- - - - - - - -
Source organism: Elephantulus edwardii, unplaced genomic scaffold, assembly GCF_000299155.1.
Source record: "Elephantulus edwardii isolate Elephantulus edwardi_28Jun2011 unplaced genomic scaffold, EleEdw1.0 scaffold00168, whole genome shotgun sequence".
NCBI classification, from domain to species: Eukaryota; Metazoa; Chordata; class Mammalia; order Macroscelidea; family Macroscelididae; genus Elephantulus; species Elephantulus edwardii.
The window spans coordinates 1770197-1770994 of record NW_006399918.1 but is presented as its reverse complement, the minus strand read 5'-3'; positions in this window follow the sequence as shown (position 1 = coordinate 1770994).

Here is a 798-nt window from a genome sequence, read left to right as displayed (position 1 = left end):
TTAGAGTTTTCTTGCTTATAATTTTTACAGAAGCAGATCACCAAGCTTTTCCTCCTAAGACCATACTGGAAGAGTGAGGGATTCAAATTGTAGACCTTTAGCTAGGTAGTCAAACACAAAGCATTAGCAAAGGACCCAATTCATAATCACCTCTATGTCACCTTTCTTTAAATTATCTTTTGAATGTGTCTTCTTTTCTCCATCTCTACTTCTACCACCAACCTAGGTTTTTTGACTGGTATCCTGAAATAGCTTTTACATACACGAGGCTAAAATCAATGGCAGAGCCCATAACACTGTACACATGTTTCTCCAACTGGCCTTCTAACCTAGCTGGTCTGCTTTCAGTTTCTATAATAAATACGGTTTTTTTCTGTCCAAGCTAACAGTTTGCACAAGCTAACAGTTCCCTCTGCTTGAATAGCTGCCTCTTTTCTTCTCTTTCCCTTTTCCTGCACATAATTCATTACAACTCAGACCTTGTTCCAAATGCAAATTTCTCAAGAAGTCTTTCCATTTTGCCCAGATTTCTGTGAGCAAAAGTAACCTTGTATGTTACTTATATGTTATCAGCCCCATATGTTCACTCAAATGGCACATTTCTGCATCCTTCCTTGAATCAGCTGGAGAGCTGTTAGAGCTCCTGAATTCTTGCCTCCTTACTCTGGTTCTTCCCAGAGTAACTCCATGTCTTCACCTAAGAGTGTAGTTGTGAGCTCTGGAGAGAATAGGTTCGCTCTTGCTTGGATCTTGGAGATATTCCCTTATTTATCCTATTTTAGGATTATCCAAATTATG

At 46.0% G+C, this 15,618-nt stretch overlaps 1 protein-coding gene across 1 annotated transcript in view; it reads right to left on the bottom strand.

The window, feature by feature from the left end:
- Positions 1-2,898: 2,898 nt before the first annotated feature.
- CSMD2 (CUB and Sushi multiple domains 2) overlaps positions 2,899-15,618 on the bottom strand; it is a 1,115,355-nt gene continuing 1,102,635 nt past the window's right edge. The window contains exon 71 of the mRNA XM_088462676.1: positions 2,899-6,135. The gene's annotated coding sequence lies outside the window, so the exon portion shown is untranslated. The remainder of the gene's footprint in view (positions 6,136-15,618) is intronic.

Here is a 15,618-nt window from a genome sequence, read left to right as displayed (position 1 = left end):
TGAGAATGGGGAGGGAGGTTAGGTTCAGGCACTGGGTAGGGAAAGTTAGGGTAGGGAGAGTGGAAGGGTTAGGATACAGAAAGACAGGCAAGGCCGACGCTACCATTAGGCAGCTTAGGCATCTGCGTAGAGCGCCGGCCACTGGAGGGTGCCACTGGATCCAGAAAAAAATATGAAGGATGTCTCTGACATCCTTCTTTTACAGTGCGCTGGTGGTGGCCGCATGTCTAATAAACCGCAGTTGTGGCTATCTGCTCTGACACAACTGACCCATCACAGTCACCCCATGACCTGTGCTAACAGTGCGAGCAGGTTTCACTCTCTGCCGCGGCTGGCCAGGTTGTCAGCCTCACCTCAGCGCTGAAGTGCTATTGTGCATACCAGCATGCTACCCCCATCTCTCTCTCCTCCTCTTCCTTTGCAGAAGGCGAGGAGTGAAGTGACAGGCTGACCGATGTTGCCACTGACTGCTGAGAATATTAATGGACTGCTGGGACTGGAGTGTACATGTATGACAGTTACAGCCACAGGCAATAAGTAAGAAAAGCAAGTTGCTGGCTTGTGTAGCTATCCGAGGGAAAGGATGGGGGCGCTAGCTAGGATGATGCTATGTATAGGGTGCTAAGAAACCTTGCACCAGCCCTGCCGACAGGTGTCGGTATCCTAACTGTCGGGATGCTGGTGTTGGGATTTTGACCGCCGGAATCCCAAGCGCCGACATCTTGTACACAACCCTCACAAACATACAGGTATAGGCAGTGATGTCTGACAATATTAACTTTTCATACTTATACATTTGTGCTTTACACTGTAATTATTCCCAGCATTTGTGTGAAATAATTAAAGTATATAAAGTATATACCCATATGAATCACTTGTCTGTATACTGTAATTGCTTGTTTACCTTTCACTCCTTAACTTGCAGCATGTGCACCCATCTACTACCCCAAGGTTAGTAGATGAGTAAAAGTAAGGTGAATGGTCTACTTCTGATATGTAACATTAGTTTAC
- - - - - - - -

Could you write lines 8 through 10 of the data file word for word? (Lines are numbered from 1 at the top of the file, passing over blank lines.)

The window, feature by feature from the left end:
- Positions 1-2,898: 2,898 nt before the first annotated feature.
- CSMD2 (CUB and Sushi multiple domains 2) overlaps positions 2,899-15,618 on the bottom strand; it is a 1,115,355-nt gene continuing 1,102,635 nt past the window's right edge. The window contains exon 71 of the mRNA XM_088462676.1: positions 2,899-6,135. The gene's annotated coding sequence lies outside the window, so the exon portion shown is untranslated. The remainder of the gene's footprint in view (positions 6,136-15,618) is intronic.